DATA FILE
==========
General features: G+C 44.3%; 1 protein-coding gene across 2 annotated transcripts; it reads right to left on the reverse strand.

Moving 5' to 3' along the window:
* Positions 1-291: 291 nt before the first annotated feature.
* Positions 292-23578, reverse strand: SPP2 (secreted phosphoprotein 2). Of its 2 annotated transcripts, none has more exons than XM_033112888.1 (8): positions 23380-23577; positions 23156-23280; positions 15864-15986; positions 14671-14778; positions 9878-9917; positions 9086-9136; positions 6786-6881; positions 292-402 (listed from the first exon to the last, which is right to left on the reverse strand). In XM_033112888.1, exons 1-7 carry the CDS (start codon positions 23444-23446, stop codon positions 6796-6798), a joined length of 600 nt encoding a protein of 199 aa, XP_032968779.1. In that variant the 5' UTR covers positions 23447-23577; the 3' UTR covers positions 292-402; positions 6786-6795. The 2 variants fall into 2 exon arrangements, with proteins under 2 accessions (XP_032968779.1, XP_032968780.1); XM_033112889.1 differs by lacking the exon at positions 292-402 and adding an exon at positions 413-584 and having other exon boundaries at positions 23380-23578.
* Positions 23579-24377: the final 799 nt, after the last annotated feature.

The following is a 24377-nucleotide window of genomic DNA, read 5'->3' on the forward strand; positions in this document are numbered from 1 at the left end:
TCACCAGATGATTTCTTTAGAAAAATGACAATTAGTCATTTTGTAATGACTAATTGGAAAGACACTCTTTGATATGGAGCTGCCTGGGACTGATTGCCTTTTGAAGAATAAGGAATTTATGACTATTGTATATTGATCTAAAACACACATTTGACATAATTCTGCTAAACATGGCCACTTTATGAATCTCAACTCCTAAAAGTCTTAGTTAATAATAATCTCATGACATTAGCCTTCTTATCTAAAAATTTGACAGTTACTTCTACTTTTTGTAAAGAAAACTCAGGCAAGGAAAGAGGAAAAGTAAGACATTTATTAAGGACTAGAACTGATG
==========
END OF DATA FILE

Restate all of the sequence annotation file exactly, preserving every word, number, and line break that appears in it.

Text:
General features: G+C 44.3%; 1 protein-coding gene across 2 annotated transcripts; it reads right to left on the reverse strand.

Moving 5' to 3' along the window:
* Positions 1-291: 291 nt before the first annotated feature.
* Positions 292-23578, reverse strand: SPP2 (secreted phosphoprotein 2). Of its 2 annotated transcripts, none has more exons than XM_033112888.1 (8): positions 23380-23577; positions 23156-23280; positions 15864-15986; positions 14671-14778; positions 9878-9917; positions 9086-9136; positions 6786-6881; positions 292-402 (listed from the first exon to the last, which is right to left on the reverse strand). In XM_033112888.1, exons 1-7 carry the CDS (start codon positions 23444-23446, stop codon positions 6796-6798), a joined length of 600 nt encoding a protein of 199 aa, XP_032968779.1. In that variant the 5' UTR covers positions 23447-23577; the 3' UTR covers positions 292-402; positions 6786-6795. The 2 variants fall into 2 exon arrangements, with proteins under 2 accessions (XP_032968779.1, XP_032968780.1); XM_033112889.1 differs by lacking the exon at positions 292-402 and adding an exon at positions 413-584 and having other exon boundaries at positions 23380-23578.
* Positions 23579-24377: the final 799 nt, after the last annotated feature.

The following is a 24377-nucleotide window of genomic DNA, read 5'->3' on the forward strand; positions in this document are numbered from 1 at the left end:
TCACCAGATGATTTCTTTAGAAAAATGACAATTAGTCATTTTGTAATGACTAATTGGAAAGACACTCTTTGATATGGAGCTGCCTGGGACTGATTGCCTTTTGAAGAATAAGGAATTTATGACTATTGTATATTGATCTAAAACACACATTTGACATAATTCTGCTAAACATGGCCACTTTATGAATCTCAACTCCTAAAAGTCTTAGTTAATAATAATCTCATGACATTAGCCTTCTTATCTAAAAATTTGACAGTTACTTCTACTTTTTGTAAAGAAAACTCAGGCAAGGAAAGAGGAAAAGTAAGACATTTATTAAGGACTAGAACTGATG